Bradford value). All calculations were done using separate calibration
curves prepared for each method.
Lowry estimation, 0.2 mL of the diluted urine sample was taken in two
sets of eppendorf tubes (sets 1 and 2) while 0.2 mL of 145 mM NaCl was
taken in another tube and labeled as reagent blank (RB). To RB and to
set 1, 1 mL of reagent C was added while 1 mL of reagent A was added
to set 2 tubes. The tubes were shaken vigorously and incubated for 10
min at room temperature. Reagent D was added to all the tubes at the
end of 10min and the tubes were vortexed; this step is crucial for color
development. The tubes were incubated at room temperature for 30 min
and the absorbance was read at 600 nm. After correcting for respective
blanks, absorbance values of set 2 samples were subtracted from their
analysis: Statistical analysis was done using statistical package
for social sciences (SPSS) version 16. Independent sample t test was
used to compare mean values and Pearson’s correlation was used to
correlate between the parameters. p<0.05 is considered significant.
depicted in Table 1, there was no significant difference in urine creatinine
levels between healthy controls and CRF patients on conservative management.
There was no significant difference in total urinary proteins (determined
by Lowry assay) per liter of urine between two groups, however there
was significant proteinuria (determined by Bradford’s assay) in CRF
patients on conservative management when compared to healthy controls
(p<0.0001). We have found significant difference in both to total
urinary proteins (Lowry assay) gram of creatinine (p<0.0001) and
urinary proteins (Bradford’s assay) per gram of creatinine (p<0.0001)
between both groups. There was significant difference in urinary peptides
per liter of urine between CRF patients on conservative management compared
to healthy controls (p<0.0001). However, there was no significant
difference in urinary peptide levels expressed per gram of creatinine
between CRF patients on conservative management and healthy controls.
There was a significant decrease in percent urinary peptides in CRF
patients on conservative management compared to healthy controls (p<0.0001).
On applying Pearson’s correlation, percent urinary peptides correlated
negatively with the grams of proteins per gram of creatinine (r2
= 0.426, p<0.01) (Figure 1).
Table 1: Independent sample t test for all the determined biochemical parameters
in both healthy controls and chronic renal failure cases (values expressed
as mean ± standard error of mean).
Healthy Controls (n
Chronic Renal Failure Cases (n = 86)|
|Gm Proteins/L (Lowry’s method)
|Gm Proteins/L (Bradford’s method)
Cr (Lowry’s method)
Cr (Bradford’s method)
Peptides/L (Lowry – Bradford)
– Bradford) x 100 Lowry (% urinary peptides)
*P <0.0001 compared to healthy
Correlation between percent urinary peptides and urinary proteins per
gram of creatinine
have found significant increase in proteinuria and decrease in peptide
excretion in CRF patients indicating increased leakage of intact proteins
through the glomerulus and decreased reabsorption from renal tubules.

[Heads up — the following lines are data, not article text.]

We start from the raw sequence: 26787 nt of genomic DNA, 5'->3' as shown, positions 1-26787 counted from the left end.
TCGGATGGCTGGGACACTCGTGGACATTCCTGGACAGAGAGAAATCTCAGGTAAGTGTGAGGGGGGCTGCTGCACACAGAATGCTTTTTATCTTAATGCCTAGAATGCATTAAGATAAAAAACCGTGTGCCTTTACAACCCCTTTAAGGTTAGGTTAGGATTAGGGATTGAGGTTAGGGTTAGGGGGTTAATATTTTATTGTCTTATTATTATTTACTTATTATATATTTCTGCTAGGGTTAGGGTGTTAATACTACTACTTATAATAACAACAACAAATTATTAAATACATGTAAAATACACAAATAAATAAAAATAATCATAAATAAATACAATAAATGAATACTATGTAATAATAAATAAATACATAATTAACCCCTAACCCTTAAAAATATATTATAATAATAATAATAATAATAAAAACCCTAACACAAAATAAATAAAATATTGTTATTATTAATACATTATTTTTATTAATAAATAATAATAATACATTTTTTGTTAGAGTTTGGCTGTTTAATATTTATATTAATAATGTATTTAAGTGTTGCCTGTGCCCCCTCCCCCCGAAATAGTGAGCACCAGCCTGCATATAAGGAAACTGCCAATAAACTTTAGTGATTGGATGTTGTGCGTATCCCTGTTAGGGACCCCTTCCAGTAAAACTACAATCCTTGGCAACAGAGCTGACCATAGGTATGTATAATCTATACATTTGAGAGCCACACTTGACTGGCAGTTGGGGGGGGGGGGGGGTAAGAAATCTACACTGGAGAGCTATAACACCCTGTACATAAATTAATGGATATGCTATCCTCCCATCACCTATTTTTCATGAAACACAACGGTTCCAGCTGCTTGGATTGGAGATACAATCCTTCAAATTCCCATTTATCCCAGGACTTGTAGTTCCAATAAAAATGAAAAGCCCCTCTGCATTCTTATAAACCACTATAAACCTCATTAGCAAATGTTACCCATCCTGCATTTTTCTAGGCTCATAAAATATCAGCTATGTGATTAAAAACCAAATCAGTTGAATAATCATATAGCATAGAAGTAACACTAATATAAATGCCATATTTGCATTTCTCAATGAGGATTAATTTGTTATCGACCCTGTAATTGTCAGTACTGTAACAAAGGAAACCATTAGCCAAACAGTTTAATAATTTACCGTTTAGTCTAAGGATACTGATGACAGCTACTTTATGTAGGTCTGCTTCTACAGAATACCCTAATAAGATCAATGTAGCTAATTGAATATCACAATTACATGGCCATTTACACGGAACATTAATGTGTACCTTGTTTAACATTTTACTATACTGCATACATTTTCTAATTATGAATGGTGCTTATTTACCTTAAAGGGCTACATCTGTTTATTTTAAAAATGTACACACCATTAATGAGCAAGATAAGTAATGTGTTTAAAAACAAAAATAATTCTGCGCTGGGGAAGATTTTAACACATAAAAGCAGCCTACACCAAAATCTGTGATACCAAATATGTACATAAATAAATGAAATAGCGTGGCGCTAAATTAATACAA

Normally renal tubules will reabsorb the proteins filtered by glomerulus
and within the tubules proteins are degraded to peptides and amino acids
which will enter into amino acid pool and some amount of peptides and
amino acids will be secreted by tubules into urine.(7-11,15) Previous
authors have also shown significant decrease in urinary peptides in
renal failure cases in different settings.(12,16) We have found significant
decrease in % urinary peptides in CRF patients which indirectly indicates
decrease in filtration load on glomerulus as there is leakage of intact
protein from it. Previous authors have also shown measurement of % urinary
peptides is better marker for indirectly measuring filtered load on
kidneys.(12,16) In the current study we have found significant
decrease in filtered load on glomerulus with % urinary peptides at 47.32
as compared to 97.12 in healthy controls (table 1). This possibly indicates
leakage of intact protein from glomerulus their by decreasing the filtration
load on it.
We have found significant decrease in urinary peptides along with decrease
in % urinary peptides. This can be probably due to decrease in tubular
reabsorption and degradation of intact protein possibly due to tubular
damage and leakage of lysosomal enzymes into urine. Previous study has
supporting finding for this in which they have shown significant tubular
damage and leakage of lysosomal enzymes into urine in renal failure
cases.(16) The possible leakage and loss of lysosomal enzymes decreases
the capacity of functioning tubules there by decreased reabsorption
of intact proteins escaped in glomerular filtration there by findings
their way into urine. The findings in our study shown similar findings
where by CRF patients shown decrease in urinary peptides and increase
in urinary proteins and also there was negative correlation between
proteinuria and % urinary peptides (Figure 1) supporting the above findings
by other authors.
conclusion, we have found decrease in urinary peptides and % urinary
peptides in CRF patients and possibly measurement of % urinary peptides may
possibly serve as better indicator in early detection of impairment in renal